Author(s): Anthony Holden
He was born in the year Dr Johnson died, and died in the year A.E. Houseman and Conan Doyle were born. The 75 years of Leigh Hunt's life uniquely span two distinct eras of English life and literature. A major player in the Romantic movement, the intimate and first publisher of Keats and Shelley, friend of Byron, Hazlitt and Lamb, Hunt lived on to become an elder statesman of Victorianism, the friend and chamption of Tennyson and Dickens, awarded a sate pension by Queen Victoria. Jailed in his twenties for insulting the Prince of Wales, Hunt ended his long, productive life vainly seeking the Poet Laureatship with fawning poems to Victoria. A tirelessly prolific poet, essayist, editor and critic, he has been described as having no rival in the history of English criticism. Yet Hunt's remarkable life story has never been fully told.
Anthony Holden's deeply researched and vibrantly written biography gives full due to this minor poet - but major influence on his great Romantic contempories.
*'I am tearing through THE WIT IN THE DUNGEON with avaricious pleasure ... Gripping and wonderful' Stephen Fry *'[Holden] is well placed to appreciate Hunt's contradictions ... a level-headed affectionate portrait' DAILY TELEGRAPH *'Very well-researched and extremely readable' SUNDAY TELEGRAPH *'Enthusiastic and sensible' GUARDIAN *'Roe leaves Hunt on the Italian shore with Shelley's body, promising a further volume. This is unsatisfying. Holden tells the full story' DAILY MAIL '[Holden is] courageous in his assessment of the strengths and weaknesses of Hunt as a poet ... he also gives us some fascinating new material' Michael Glover, FT MAGAZINE 'Anthony Holden's THE WIT IN THE DUNGEON is a more concise single-volume account of Hunt's eventful political life ... it is Holden, surveying the whole life, who tells the best stories ... Holden's biography is concise and unfailingly readable' Andrew Biswell, SCOTLAND ON SUNDAY 'Roe leaves Hunt on the beach at Viaregio, watching the flames play over the body of his heart's darling, Shelley. If you want to know what Hunt did next, then you must turn to Holden ... vivid and dramatic' Suzi Feay, INDEPENDENT ON SUNDAY 'Mr Holden's pages on Thomas Carlyle's admiration, friendship and eventual exasperation [with Hunt] are especially telling, as is his dissection of Dickens, who clouded Hunt's last years with a cruel caricature of him as Harold Skimpole in BLEAK HOUSE' ECONOMIST 'Holden delivers a racy, engaging narrative, doffing his cap to literary critics ... Holden's strength is that he attends to Hunt's "afterlife" - his Victorian period, which Roe does not cover. This is in some ways the best part of THE WIT IN THE DUNGEON, as when he deals with Dickens's involvement and rightly exposes Dickens's slippery denials over the Skimpole affair' Duncan Wu, INDEPENDENT 'Anthony Holden's THE WIT IN THE DUNGEON covers the whole of Hunt's life with commendable verve ... Hunt is a fellow to be respected both for what he was and for what his more gifted contemporaries saw in him' Robert Nye, SCOTSMAN 'Anthony Holden has written a biography for the general reader ... he is a shrewd and skilful writer, and makes good use of sources. His account of the Examiner trial is a particularly successful set piece, and he has an excellent chapter on relations between Hunt and Dickens, the old lion and the young cub' LITERARY REVIEW 'Holden hints at the real reason for Hunt's marginalisation in his readable biography - Shelley was heir to a baronetcy, Byron was a lord but Hunt did not even belong to the wealthy merchant class ... As it is, only in the last few years have academics been paying serious attention to this remarkable figure. Perhaps, at last, his time has come' Lesley McDowell, SUNDAY HERALD 'Using the abundant written sources of the epoch, he has produced a long, well-researched life of Hunt from his fame as a schoolboy poet in 1800 to his death in 1859' SPECTATOR 'Pick up THE WIT IN THE DUNGEON. Holden makes sure you know who everyone is at the time he introduces them, and tactfully reminds you when you have forgotten. He has a punchy style and a feeling for anecdote - entertaining you with details ... He keeps a complicated story moving, like a good host at a good party, and the story has an upbeat ending. You become acquainted with an energetic, sociable, misunderstood, path-breaking journalist whose time has come at long last' IRISH TIMES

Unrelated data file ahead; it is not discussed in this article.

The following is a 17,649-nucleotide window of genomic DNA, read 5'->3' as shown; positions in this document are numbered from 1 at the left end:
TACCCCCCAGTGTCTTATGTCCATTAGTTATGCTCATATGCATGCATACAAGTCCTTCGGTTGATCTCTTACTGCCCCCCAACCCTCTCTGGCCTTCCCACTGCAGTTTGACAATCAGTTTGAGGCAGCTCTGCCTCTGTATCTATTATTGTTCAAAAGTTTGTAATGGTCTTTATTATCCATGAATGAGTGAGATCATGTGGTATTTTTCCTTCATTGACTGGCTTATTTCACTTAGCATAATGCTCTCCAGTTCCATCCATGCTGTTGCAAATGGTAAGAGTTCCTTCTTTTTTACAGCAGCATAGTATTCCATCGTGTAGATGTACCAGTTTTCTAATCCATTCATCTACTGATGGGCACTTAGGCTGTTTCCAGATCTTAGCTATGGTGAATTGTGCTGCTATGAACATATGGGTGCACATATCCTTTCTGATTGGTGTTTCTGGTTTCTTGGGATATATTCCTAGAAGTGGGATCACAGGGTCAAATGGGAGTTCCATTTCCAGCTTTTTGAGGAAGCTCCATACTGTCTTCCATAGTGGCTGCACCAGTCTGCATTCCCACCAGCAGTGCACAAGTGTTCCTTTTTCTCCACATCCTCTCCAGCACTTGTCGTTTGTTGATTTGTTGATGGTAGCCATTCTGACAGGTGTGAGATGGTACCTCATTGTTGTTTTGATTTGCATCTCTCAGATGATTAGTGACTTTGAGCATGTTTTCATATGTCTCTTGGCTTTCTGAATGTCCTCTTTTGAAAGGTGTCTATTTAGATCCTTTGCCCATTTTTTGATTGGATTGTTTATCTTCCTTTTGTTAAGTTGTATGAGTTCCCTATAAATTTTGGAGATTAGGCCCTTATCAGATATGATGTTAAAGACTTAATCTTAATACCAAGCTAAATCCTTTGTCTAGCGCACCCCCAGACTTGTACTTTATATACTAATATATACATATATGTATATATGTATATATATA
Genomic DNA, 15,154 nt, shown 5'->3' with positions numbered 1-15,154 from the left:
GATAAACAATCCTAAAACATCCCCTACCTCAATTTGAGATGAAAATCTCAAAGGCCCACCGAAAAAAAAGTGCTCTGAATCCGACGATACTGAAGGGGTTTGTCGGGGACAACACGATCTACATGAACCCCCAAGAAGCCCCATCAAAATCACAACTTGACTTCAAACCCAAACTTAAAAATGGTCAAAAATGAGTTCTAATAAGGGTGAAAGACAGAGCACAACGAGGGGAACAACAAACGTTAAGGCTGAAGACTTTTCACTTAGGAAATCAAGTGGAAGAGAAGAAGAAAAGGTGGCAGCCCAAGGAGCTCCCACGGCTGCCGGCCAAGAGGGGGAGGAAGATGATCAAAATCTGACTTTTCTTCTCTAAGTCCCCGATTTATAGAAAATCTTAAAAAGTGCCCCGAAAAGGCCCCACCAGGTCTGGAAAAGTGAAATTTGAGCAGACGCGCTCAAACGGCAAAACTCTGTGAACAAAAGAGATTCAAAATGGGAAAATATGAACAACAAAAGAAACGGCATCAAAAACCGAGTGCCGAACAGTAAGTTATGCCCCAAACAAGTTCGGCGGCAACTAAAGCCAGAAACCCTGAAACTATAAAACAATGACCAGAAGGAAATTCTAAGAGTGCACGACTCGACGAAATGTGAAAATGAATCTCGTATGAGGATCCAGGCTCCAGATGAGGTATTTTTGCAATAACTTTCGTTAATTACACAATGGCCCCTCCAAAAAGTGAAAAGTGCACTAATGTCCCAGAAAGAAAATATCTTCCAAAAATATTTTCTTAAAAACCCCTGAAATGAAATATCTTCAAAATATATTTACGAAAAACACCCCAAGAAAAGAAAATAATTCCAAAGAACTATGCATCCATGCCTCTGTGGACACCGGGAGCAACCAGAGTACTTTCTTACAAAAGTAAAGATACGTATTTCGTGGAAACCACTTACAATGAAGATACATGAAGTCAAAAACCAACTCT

Anthony Holden is an award-winning journalist who has published more than thirty books, including biographies of Laurence Olivier, Tchaikovsky and Shakespeare. He has published translations of opera, ancient Greek plays and poetry. With his son Ben, he has edited Poems That Make Grown Men Cry and Poems That Make Grown Women Cry.